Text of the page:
The Women's Dressing Pavilion at Poplar Oval in Royal Park was completed in 1937. The pavilion was part of a general program of sporting infrastructure improvements in Melbourne parks. The Women's Dressing Pavilion at Poplar Oval is significant as one of the first sporting facilities designed in Victoria for the use of women.
Land for Royal Park was set aside as early as the 1840s, but the park itself was not reserved until 1876 within its current boundaries. Although Royal Park was used for grazing throughout the 19th century, by the early twentieth century sport was the most popular activity undertaken in the Park. In 1903 a golf course was created and tennis courts followed in 1904 in the north of the Park. When the Melbourne City Council took over the management of Royal Park in 1934 they launched a program of improving sporting facilities. The McAlister, Ransford and Ryder Ovals in the north of the Park were created at this time. Poplar Oval and the adjacent pavilion were created in 1936/37.
In November 1936 the Melbourne City Council Parks and Gardens committee accepted a tender for £1199 from WA Townsend for the erection and completion of a Women's Dressing Pavilion at Royal Park. At the same time a cinder running track was added to the Oval. The distance across the diameter of the oval was a suitable distance for hurdles and a high jump pit was also created. The facilities were ready for the Australian Women's Championships in December 1937. The championships were also selection trials for the Empire Games to be held in Sydney in February 1938. Three thousand people attended the Championships in Melbourne and many commented on the quality of the facilities made available for women athletes. As a contemporary account noted, before the construction of the pavilion and the athletics oval "women athletes of Melbourne" were using a "dog-coursing track" to train and compete. The Women's athletics association were first formed in Victoria in 1929 followed in 1932 by the Australian Women's Amateur Athletic Union. Australian women had taken part in athletics at the 1928 Olympic Games. Previously women had represented Australia only in swimming. It was not until the 1938 British Empire Games in Sydney that a number of women successfully competed in athletics and many of these had represented their States in Melbourne at Royal Park two months earlier.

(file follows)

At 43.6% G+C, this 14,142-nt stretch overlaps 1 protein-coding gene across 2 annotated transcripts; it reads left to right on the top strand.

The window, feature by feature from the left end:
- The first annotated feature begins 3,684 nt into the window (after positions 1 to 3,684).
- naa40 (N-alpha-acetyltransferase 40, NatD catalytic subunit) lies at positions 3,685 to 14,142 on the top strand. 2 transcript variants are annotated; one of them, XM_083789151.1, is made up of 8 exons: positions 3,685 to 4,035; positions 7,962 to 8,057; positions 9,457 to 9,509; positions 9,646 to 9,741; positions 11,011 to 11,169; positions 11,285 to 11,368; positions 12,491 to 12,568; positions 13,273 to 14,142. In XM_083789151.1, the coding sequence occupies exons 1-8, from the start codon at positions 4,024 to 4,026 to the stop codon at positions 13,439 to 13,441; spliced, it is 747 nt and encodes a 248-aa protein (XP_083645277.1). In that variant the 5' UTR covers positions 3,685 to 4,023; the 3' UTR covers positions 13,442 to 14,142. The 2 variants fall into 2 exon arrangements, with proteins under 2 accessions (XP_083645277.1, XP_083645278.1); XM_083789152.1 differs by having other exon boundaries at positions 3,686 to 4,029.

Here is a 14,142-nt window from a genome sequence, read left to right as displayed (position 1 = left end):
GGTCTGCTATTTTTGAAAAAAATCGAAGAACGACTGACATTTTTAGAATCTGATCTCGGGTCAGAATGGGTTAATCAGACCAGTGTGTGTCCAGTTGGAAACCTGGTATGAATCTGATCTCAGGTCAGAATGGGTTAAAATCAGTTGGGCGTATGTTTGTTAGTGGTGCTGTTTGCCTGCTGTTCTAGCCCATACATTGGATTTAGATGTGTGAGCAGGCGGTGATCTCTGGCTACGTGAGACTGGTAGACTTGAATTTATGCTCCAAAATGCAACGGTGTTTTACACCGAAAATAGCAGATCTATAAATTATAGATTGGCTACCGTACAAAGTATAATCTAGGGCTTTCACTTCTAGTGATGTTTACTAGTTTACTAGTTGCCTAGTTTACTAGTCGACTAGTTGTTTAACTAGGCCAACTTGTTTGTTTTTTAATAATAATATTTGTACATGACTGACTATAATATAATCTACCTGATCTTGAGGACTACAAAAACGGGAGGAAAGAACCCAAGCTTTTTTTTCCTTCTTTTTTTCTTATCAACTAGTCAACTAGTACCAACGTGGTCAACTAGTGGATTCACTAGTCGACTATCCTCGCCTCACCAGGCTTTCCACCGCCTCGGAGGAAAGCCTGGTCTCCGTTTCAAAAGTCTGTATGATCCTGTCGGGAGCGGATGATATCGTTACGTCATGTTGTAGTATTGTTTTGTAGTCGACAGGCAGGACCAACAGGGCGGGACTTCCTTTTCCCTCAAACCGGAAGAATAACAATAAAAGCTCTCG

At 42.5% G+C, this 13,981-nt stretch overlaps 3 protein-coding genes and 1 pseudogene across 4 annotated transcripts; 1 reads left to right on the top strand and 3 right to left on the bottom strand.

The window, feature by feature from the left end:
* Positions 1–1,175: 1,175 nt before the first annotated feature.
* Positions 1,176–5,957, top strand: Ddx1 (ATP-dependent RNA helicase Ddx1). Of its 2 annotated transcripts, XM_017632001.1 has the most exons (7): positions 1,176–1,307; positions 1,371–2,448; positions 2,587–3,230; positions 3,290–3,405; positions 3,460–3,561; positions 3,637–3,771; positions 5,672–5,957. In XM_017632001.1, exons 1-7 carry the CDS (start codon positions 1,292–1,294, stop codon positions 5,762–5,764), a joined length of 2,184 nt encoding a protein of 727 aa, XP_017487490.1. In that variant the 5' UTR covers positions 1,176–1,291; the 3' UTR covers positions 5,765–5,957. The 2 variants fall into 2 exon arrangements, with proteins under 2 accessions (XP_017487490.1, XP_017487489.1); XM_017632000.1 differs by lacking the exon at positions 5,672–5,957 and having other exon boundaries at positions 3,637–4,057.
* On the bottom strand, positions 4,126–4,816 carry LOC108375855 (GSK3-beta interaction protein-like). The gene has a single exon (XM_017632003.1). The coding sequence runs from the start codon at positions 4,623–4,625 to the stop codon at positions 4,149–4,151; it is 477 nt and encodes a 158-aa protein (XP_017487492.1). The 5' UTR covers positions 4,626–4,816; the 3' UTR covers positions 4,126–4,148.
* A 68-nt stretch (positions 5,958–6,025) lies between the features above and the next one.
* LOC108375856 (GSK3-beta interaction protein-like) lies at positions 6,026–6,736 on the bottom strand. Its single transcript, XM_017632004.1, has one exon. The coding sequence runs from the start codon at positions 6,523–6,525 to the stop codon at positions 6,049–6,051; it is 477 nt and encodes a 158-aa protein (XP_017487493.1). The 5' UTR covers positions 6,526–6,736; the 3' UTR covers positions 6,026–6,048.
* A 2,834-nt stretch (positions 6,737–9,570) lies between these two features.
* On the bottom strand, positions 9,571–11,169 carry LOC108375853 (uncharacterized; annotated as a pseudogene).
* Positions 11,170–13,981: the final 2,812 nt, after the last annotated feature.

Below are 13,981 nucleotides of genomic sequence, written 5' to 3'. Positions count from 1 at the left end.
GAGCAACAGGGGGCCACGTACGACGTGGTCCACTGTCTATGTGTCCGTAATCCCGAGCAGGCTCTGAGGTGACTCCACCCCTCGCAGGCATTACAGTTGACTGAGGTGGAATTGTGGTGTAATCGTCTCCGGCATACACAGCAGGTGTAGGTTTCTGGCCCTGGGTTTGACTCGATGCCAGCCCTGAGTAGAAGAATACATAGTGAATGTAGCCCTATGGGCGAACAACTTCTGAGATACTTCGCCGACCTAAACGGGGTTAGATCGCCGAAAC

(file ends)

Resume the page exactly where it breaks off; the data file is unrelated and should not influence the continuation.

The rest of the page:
The Women's Dressing Pavilion and the adjacent toilet block are modest in size. The designer is unknown, but was probably employed in the City Council's architect's office. The pavilion was constructed of red brick in an English Domestic or Cottage style with a pitched tiled roof. Inside the finishes are simple with wooden ceilings and coat hooks lining the solid brick walls. Off the large main room are toilets and showers and in a separate room, kitchen facilities. The windows are simple louvres. Steps lead down from the pavilion to the Oval and trees have been planted close to the pavilion to provide shade.
How is it significant?
The Women's Dressing Pavilion at Royal Park is of historic significance to the State of Victoria.
Why is significant?
The Women's Dressing Pavilion at Poplar Oval in Royal Park is of historic significance as one of the first purpose built sporting facilities for women in Victoria. The provision of these facilities was instrumental in the development of women's athletics in Australia.
The Women's Dressing Pavilion at Poplar Oval in Royal Park is of historic significance for its association with the recognition in the first half of the twentieth century of women's ability and right to participate in competitive sport.